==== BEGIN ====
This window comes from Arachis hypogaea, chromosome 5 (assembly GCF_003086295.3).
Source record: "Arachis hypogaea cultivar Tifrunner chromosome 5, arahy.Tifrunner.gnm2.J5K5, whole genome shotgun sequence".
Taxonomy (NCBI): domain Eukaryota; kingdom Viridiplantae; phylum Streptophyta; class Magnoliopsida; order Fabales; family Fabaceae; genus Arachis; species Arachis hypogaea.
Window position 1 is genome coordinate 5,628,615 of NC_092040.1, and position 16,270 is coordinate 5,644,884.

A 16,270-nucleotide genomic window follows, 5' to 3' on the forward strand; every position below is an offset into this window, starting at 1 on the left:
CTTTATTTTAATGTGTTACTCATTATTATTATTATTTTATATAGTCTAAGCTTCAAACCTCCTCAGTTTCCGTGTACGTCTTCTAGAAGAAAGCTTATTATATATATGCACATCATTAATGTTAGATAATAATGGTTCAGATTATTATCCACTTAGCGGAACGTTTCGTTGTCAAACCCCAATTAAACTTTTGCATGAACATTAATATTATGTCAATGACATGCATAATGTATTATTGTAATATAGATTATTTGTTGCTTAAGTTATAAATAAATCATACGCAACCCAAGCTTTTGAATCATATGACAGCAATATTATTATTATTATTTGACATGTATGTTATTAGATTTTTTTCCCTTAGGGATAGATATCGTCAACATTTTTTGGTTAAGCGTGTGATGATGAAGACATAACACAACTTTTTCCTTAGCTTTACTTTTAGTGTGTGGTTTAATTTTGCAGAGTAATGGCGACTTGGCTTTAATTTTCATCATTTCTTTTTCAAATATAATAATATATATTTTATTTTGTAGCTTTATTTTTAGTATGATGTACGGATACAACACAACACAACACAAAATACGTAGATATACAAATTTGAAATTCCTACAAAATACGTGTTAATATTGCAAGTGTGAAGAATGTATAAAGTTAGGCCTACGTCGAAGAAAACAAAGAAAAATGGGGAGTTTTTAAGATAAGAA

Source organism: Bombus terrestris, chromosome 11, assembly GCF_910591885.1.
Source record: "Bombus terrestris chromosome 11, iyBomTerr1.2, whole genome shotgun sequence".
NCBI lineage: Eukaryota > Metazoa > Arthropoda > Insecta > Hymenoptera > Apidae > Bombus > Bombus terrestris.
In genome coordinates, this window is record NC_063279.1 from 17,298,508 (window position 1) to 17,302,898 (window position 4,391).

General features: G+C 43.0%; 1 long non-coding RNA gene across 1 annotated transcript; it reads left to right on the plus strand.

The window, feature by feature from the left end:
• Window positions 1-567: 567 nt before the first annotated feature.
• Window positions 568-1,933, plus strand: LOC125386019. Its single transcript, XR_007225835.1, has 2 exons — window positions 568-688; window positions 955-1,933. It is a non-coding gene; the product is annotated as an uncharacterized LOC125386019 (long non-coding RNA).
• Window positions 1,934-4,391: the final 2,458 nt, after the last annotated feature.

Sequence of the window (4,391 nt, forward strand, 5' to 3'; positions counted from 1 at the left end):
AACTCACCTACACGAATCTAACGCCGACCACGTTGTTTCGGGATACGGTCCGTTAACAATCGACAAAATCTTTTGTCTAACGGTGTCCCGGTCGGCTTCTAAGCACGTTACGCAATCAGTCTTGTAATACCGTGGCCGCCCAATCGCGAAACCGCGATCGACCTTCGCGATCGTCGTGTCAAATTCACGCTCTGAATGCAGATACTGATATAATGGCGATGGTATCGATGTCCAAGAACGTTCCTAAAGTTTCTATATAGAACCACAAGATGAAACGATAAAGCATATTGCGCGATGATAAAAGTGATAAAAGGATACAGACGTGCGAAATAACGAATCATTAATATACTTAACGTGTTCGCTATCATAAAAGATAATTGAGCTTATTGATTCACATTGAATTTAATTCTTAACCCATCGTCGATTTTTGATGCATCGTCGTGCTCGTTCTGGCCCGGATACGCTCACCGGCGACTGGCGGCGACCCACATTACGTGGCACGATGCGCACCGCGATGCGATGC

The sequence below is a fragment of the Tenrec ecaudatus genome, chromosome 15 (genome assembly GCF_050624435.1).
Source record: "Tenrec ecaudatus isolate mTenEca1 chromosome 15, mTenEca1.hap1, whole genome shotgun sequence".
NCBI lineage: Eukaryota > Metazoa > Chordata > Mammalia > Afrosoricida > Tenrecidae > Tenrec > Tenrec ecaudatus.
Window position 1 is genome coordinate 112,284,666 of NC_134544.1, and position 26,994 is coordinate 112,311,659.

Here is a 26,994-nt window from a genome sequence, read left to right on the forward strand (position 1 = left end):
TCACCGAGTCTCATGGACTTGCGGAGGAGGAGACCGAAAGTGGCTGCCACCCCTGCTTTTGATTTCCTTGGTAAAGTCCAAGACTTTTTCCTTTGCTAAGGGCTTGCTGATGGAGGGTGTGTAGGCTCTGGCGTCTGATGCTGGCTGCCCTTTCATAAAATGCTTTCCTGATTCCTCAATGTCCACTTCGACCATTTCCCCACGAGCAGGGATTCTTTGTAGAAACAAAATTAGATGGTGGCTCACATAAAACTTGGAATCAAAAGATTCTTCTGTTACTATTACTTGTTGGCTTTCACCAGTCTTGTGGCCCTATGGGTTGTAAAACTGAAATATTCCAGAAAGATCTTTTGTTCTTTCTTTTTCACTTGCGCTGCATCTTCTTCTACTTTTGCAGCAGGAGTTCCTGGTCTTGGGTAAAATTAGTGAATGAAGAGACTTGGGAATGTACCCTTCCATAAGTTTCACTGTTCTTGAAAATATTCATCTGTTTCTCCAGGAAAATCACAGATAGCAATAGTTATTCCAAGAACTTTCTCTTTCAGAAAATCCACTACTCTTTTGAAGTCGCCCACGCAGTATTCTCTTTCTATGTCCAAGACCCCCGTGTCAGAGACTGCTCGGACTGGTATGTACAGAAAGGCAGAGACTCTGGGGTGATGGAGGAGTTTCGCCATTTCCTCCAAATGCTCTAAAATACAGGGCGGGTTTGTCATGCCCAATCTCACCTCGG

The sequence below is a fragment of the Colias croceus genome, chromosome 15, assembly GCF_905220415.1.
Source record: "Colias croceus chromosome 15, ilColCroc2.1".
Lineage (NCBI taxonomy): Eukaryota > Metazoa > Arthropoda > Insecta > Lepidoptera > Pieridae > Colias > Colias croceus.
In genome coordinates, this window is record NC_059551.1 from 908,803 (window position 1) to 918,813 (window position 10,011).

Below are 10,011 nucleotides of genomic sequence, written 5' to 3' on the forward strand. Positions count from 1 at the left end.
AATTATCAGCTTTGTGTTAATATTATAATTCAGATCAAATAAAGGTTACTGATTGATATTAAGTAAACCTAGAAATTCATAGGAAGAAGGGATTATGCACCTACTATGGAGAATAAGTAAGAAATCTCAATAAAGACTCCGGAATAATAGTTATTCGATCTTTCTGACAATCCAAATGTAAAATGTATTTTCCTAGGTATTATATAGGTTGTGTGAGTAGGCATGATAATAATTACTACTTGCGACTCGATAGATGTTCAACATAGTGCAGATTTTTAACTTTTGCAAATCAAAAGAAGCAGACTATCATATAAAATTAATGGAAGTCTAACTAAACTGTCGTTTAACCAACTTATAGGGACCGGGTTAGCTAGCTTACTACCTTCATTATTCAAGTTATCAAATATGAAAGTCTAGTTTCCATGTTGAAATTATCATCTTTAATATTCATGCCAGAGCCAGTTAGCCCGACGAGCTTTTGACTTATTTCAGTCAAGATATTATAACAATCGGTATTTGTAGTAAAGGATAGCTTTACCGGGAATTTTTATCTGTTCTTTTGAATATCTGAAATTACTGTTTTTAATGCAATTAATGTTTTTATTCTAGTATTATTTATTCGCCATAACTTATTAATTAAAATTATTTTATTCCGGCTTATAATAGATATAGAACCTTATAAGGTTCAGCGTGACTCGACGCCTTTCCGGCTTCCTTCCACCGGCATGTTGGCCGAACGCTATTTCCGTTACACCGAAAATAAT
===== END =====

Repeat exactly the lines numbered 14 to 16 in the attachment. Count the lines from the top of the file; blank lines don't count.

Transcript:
• Window positions 568-1,933, plus strand: LOC125386019. Its single transcript, XR_007225835.1, has 2 exons — window positions 568-688; window positions 955-1,933. It is a non-coding gene; the product is annotated as an uncharacterized LOC125386019 (long non-coding RNA).
• Window positions 1,934-4,391: the final 2,458 nt, after the last annotated feature.

Sequence of the window (4,391 nt, forward strand, 5' to 3'; positions counted from 1 at the left end):